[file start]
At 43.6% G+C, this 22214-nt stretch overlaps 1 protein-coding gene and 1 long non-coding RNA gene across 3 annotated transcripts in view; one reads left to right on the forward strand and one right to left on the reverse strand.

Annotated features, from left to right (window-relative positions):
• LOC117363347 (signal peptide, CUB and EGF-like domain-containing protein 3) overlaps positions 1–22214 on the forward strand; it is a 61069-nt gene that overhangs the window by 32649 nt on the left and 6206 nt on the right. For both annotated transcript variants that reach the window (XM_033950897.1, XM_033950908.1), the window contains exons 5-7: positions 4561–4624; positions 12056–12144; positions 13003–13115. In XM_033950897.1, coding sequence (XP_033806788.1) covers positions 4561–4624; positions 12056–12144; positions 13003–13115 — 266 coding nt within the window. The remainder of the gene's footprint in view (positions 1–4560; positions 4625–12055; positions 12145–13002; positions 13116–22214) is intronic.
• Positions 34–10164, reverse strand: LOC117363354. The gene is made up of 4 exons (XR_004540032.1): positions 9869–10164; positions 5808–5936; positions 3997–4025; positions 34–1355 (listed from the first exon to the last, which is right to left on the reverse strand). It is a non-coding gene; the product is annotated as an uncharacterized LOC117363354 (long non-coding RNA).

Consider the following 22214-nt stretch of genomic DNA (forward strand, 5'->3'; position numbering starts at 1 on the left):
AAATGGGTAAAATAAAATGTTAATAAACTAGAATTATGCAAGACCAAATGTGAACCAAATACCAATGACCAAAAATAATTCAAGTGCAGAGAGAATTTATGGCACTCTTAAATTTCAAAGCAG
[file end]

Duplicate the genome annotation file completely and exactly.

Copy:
At 43.6% G+C, this 22214-nt stretch overlaps 1 protein-coding gene and 1 long non-coding RNA gene across 3 annotated transcripts in view; one reads left to right on the forward strand and one right to left on the reverse strand.

Annotated features, from left to right (window-relative positions):
• LOC117363347 (signal peptide, CUB and EGF-like domain-containing protein 3) overlaps positions 1–22214 on the forward strand; it is a 61069-nt gene that overhangs the window by 32649 nt on the left and 6206 nt on the right. For both annotated transcript variants that reach the window (XM_033950897.1, XM_033950908.1), the window contains exons 5-7: positions 4561–4624; positions 12056–12144; positions 13003–13115. In XM_033950897.1, coding sequence (XP_033806788.1) covers positions 4561–4624; positions 12056–12144; positions 13003–13115 — 266 coding nt within the window. The remainder of the gene's footprint in view (positions 1–4560; positions 4625–12055; positions 12145–13002; positions 13116–22214) is intronic.
• Positions 34–10164, reverse strand: LOC117363354. The gene is made up of 4 exons (XR_004540032.1): positions 9869–10164; positions 5808–5936; positions 3997–4025; positions 34–1355 (listed from the first exon to the last, which is right to left on the reverse strand). It is a non-coding gene; the product is annotated as an uncharacterized LOC117363354 (long non-coding RNA).

Consider the following 22214-nt stretch of genomic DNA (forward strand, 5'->3'; position numbering starts at 1 on the left):
AAATGGGTAAAATAAAATGTTAATAAACTAGAATTATGCAAGACCAAATGTGAACCAAATACCAATGACCAAAAATAATTCAAGTGCAGAGAGAATTTATGGCACTCTTAAATTTCAAAGCAG